Now retired, Lea Joy became part of the Springfield Police Department in 1983. She had three children and had been a social worker, but she felt too powerless in that role. She wanted to make things better.
Joy's time on the force was ripe with controversy as she made her way through the ranks. Part of that had to do with being a woman, and part of it had to do with her race. She was the first black female officer to serve on the force.
In the interview above, Joy talks about being called an "African (expletive)" and having colleagues question if she left chicken grease on a patrol car steering wheel. "Unequivocally the system is set up to be racist," Joy said. "There are a lot of good white and black officers though that work very hard to do the right thing. But the system I would say without a doubt is set up to be racist."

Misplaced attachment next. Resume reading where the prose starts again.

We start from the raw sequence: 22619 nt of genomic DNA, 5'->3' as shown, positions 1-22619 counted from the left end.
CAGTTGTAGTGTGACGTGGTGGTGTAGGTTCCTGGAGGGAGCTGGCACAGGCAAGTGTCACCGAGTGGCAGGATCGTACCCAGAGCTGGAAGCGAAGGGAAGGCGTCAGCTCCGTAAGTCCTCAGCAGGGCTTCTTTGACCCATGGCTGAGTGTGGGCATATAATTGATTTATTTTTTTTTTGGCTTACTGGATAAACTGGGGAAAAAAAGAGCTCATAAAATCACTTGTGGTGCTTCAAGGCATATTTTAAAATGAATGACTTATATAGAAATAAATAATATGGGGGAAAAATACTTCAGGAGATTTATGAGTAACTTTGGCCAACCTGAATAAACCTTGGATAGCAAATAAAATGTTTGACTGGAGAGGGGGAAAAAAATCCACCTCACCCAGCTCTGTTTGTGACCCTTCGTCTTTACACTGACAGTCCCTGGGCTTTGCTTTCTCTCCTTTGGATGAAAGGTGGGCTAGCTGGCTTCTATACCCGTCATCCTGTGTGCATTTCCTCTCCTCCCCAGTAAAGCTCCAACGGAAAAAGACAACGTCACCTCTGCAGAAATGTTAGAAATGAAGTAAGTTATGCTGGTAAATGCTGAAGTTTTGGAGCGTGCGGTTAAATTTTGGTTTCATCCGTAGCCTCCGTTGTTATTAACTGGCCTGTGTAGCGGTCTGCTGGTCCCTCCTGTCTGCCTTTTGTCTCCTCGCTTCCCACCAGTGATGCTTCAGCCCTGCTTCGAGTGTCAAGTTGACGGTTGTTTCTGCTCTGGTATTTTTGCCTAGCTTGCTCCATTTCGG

Joy credits certain officers for backing her up and standing up to the racist attitudes of some of their peers.
While being female may have added another layer of discrimination, she says she created a reputation for doing the right thing regardless of her identity. "I made sure that we were there to serve and protect," she said. As you will hear in the conversation above, transparency in law enforcement is something she finds critically important.
Joy was part of a 2008 race-discrimination trial, as covered by Dusty Rhodes, now with NPR Illinois and previously with the Illinois Times. You can read more about it, here.